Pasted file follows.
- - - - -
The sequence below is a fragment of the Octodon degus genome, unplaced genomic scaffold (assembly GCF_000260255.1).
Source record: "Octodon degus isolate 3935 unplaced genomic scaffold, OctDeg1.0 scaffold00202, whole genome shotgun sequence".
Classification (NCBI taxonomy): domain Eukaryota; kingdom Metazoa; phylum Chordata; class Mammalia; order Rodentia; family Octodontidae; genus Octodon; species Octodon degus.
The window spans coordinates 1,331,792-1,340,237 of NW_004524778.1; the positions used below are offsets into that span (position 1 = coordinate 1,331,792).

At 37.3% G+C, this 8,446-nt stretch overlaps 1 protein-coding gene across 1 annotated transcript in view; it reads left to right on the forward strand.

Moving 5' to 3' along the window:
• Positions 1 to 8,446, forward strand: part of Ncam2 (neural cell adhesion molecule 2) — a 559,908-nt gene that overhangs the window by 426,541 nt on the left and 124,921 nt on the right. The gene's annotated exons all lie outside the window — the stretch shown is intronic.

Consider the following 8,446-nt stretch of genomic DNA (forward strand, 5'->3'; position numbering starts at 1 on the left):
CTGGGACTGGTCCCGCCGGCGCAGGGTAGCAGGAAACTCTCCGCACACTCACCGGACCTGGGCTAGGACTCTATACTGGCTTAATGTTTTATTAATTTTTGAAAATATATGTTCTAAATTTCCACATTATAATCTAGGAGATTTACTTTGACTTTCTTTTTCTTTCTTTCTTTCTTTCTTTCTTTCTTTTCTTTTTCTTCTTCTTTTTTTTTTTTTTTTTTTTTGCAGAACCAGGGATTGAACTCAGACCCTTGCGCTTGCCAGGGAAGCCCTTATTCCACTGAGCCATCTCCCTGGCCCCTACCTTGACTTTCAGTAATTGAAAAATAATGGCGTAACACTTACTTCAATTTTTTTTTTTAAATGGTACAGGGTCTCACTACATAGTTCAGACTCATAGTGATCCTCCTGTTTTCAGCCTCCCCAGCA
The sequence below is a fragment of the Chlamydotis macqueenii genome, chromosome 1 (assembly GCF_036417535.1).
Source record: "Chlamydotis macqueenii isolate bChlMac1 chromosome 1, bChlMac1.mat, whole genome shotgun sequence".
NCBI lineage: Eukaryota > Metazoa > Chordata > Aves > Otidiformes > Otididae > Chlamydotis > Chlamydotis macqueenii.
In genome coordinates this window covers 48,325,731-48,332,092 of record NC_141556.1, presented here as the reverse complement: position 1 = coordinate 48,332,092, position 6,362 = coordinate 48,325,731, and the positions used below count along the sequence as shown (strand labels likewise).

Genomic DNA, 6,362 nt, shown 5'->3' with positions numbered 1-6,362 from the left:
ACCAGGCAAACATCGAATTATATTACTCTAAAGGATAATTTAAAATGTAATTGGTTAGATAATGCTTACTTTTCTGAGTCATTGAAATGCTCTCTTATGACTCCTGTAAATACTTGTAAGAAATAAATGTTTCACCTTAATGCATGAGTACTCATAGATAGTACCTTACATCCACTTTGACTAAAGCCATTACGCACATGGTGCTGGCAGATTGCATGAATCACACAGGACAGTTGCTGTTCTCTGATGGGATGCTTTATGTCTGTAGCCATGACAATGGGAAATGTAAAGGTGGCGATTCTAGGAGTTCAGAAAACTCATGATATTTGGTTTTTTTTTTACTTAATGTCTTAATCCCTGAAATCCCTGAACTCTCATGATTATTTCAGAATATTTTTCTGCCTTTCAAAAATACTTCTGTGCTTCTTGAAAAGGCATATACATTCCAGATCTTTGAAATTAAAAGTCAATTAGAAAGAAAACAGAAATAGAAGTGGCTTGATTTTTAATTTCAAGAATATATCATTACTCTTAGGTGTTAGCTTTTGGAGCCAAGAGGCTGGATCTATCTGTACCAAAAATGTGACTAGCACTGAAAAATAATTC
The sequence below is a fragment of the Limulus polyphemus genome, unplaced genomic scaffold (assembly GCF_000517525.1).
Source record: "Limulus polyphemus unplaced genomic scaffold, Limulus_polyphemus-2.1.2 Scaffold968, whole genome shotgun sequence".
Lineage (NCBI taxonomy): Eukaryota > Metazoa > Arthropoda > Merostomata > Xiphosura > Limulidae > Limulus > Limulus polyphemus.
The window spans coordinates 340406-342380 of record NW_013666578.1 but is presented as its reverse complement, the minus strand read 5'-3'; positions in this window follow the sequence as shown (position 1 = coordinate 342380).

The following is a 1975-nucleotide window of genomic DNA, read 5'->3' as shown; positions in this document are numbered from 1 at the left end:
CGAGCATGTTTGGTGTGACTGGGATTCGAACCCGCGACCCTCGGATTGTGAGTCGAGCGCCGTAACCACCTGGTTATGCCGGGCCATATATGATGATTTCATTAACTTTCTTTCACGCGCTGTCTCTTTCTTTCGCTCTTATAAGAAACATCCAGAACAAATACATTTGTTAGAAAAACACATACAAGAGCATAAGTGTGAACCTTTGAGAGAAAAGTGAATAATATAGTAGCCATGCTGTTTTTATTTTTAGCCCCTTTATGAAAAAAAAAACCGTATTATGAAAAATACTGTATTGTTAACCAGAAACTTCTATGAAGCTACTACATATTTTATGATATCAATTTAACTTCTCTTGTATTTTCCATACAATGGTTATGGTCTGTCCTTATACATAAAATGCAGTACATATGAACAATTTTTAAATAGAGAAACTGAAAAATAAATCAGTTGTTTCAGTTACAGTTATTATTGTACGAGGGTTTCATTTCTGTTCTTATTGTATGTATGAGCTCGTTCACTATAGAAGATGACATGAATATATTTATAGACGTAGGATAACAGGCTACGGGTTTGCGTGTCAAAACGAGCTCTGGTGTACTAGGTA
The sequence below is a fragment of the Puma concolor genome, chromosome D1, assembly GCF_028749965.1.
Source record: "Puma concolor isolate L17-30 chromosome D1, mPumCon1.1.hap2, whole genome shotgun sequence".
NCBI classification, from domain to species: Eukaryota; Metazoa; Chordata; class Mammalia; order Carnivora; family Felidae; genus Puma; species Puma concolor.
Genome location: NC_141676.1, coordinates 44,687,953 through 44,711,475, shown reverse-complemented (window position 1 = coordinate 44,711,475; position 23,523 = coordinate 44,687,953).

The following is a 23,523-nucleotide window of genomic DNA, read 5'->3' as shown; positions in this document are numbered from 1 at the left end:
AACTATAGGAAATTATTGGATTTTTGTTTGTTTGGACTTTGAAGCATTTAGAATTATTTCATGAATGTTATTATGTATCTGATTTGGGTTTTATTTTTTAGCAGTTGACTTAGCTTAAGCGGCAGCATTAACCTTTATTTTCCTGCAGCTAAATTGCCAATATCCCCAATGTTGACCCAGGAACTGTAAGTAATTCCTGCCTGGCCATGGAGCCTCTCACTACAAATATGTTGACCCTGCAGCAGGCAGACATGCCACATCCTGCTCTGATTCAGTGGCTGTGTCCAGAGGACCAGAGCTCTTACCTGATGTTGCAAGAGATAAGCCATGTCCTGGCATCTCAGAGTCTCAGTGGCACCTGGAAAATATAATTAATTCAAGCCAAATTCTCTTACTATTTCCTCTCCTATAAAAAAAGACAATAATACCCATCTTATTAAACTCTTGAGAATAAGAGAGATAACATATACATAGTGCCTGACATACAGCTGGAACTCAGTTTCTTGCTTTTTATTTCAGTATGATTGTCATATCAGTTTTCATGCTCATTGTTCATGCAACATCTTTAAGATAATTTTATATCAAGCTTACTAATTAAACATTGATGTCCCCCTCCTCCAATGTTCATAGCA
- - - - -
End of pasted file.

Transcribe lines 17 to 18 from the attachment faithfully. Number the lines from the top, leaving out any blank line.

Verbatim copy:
Source record: "Limulus polyphemus unplaced genomic scaffold, Limulus_polyphemus-2.1.2 Scaffold968, whole genome shotgun sequence".
Lineage (NCBI taxonomy): Eukaryota > Metazoa > Arthropoda > Merostomata > Xiphosura > Limulidae > Limulus > Limulus polyphemus.